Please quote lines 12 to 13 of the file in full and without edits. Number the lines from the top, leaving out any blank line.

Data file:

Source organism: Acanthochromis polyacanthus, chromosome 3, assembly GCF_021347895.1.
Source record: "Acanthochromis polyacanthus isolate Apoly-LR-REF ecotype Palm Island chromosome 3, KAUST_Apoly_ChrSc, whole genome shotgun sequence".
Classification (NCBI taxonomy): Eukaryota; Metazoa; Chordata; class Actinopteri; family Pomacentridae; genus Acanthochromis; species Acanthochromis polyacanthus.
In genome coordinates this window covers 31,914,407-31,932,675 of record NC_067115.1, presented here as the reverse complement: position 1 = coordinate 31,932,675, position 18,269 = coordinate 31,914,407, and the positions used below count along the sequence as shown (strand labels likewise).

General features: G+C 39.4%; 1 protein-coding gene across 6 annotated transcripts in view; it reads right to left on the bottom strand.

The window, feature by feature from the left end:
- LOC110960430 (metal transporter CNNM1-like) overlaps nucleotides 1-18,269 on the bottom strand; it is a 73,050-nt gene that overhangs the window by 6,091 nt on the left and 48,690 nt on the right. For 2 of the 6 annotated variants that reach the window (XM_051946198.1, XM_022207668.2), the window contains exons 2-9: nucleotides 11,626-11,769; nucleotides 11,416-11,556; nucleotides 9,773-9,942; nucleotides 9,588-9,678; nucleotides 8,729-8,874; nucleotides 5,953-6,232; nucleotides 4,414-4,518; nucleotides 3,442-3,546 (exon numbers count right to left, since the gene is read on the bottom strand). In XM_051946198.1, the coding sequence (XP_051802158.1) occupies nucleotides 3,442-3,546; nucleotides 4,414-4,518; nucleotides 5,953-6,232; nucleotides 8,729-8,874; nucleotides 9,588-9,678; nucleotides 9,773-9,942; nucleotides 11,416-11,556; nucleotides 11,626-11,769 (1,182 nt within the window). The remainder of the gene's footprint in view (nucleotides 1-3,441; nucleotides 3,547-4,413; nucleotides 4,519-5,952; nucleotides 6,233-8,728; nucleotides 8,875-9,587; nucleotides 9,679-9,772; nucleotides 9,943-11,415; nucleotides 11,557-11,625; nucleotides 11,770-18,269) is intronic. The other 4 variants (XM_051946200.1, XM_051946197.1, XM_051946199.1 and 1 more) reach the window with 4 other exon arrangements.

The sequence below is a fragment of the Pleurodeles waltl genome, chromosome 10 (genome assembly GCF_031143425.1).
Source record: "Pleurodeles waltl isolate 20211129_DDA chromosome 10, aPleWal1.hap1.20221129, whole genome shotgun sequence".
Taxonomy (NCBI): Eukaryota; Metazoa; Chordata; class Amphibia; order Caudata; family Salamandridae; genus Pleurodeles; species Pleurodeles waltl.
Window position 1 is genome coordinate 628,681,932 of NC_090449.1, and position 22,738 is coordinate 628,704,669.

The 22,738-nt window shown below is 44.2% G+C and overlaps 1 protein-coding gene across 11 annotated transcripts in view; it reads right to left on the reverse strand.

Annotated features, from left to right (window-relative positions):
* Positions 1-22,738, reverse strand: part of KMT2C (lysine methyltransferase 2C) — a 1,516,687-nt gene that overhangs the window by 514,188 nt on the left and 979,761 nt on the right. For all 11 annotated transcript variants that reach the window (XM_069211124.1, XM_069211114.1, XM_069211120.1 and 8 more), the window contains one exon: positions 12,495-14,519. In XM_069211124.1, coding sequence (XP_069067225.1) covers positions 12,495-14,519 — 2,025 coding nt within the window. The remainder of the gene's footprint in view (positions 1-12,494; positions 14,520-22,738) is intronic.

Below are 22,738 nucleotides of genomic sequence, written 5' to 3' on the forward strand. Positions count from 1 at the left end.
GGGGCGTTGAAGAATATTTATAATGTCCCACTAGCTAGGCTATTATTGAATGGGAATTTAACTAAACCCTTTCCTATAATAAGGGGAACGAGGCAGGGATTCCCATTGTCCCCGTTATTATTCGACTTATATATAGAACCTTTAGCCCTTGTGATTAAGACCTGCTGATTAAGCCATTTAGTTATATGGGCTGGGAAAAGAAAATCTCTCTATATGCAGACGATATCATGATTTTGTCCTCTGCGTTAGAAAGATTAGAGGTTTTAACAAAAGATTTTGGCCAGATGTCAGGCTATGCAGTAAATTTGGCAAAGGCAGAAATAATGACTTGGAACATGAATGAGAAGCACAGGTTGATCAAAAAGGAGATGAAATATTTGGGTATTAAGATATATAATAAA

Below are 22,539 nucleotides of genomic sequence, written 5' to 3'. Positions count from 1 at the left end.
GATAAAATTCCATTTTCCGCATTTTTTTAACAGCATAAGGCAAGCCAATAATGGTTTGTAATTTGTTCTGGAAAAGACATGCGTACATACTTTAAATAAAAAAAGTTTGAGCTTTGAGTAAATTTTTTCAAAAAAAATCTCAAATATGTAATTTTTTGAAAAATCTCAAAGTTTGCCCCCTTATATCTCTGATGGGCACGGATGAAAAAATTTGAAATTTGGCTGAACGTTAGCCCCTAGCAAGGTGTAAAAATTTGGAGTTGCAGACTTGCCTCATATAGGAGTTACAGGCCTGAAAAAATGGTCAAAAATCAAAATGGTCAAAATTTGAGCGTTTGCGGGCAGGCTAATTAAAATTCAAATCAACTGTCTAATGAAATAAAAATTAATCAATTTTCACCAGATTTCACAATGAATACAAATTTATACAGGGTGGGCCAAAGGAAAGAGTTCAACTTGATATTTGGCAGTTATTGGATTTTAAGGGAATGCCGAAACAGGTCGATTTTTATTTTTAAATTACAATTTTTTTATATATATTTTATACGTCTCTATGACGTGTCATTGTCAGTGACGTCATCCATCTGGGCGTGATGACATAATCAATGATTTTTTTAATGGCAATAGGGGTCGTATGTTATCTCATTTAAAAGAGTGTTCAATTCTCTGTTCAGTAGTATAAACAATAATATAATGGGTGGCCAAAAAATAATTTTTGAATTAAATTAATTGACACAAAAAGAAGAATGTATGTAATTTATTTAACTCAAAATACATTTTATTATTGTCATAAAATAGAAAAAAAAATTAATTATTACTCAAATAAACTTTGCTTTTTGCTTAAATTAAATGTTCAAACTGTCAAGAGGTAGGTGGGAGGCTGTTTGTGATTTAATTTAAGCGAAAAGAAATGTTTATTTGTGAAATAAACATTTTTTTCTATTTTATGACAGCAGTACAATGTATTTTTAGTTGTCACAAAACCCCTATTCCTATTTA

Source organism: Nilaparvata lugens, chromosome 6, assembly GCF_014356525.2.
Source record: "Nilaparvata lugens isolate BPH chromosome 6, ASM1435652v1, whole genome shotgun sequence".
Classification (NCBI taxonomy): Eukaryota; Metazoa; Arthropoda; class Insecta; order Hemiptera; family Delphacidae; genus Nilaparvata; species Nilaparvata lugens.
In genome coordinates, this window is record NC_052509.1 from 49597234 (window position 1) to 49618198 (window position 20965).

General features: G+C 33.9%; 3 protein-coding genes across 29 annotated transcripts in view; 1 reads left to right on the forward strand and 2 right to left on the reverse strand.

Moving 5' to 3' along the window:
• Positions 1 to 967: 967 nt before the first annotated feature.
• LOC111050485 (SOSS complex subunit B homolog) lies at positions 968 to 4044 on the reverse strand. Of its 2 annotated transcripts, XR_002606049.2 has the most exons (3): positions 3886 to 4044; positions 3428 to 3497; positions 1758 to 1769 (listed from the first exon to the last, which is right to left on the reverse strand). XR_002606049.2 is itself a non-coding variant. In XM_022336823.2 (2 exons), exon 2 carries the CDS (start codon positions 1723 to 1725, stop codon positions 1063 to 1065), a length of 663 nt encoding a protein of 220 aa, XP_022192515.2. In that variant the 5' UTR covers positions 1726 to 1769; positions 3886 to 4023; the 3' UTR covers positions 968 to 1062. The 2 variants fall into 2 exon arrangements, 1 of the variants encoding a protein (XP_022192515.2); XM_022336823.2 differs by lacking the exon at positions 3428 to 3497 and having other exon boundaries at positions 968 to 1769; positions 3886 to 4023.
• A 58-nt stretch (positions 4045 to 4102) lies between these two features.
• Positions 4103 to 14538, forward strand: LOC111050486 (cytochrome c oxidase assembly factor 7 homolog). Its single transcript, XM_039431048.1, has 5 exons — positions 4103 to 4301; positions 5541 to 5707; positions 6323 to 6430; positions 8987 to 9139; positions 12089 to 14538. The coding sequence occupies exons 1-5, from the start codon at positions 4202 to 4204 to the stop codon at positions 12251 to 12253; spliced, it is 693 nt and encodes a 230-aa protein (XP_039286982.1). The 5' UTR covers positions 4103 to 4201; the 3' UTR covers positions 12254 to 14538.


The 22,738-nt window shown below is 44.2% G+C and overlaps 1 protein-coding gene across 11 annotated transcripts in view; it reads right to left on the reverse strand.

Annotated features, from left to right (window-relative positions):